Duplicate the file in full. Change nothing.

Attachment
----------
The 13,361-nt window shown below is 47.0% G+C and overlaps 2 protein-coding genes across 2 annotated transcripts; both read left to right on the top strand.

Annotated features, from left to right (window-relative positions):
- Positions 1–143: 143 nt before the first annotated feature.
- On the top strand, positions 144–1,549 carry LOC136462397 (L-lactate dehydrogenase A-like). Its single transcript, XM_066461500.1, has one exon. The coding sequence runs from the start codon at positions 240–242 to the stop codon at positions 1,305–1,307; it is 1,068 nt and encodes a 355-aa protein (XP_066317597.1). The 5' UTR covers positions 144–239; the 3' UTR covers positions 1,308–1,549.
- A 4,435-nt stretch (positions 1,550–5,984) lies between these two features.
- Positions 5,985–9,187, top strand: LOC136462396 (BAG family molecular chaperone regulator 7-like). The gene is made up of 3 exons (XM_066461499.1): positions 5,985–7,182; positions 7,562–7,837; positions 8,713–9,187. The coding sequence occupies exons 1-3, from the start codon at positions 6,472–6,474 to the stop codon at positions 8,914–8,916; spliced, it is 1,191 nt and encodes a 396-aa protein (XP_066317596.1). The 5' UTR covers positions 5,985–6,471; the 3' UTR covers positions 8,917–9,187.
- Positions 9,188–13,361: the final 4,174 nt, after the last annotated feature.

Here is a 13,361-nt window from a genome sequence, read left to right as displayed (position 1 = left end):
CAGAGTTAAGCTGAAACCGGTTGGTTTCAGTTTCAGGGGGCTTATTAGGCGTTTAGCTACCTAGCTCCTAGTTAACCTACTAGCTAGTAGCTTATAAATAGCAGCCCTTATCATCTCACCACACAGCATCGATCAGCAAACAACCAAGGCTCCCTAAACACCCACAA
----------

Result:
The 13,361-nt window shown below is 47.0% G+C and overlaps 2 protein-coding genes across 2 annotated transcripts; both read left to right on the top strand.

Annotated features, from left to right (window-relative positions):
- Positions 1–143: 143 nt before the first annotated feature.
- On the top strand, positions 144–1,549 carry LOC136462397 (L-lactate dehydrogenase A-like). Its single transcript, XM_066461500.1, has one exon. The coding sequence runs from the start codon at positions 240–242 to the stop codon at positions 1,305–1,307; it is 1,068 nt and encodes a 355-aa protein (XP_066317597.1). The 5' UTR covers positions 144–239; the 3' UTR covers positions 1,308–1,549.
- A 4,435-nt stretch (positions 1,550–5,984) lies between these two features.
- Positions 5,985–9,187, top strand: LOC136462396 (BAG family molecular chaperone regulator 7-like). The gene is made up of 3 exons (XM_066461499.1): positions 5,985–7,182; positions 7,562–7,837; positions 8,713–9,187. The coding sequence occupies exons 1-3, from the start codon at positions 6,472–6,474 to the stop codon at positions 8,914–8,916; spliced, it is 1,191 nt and encodes a 396-aa protein (XP_066317596.1). The 5' UTR covers positions 5,985–6,471; the 3' UTR covers positions 8,917–9,187.
- Positions 9,188–13,361: the final 4,174 nt, after the last annotated feature.

Here is a 13,361-nt window from a genome sequence, read left to right as displayed (position 1 = left end):
CAGAGTTAAGCTGAAACCGGTTGGTTTCAGTTTCAGGGGGCTTATTAGGCGTTTAGCTACCTAGCTCCTAGTTAACCTACTAGCTAGTAGCTTATAAATAGCAGCCCTTATCATCTCACCACACAGCATCGATCAGCAAACAACCAAGGCTCCCTAAACACCCACAA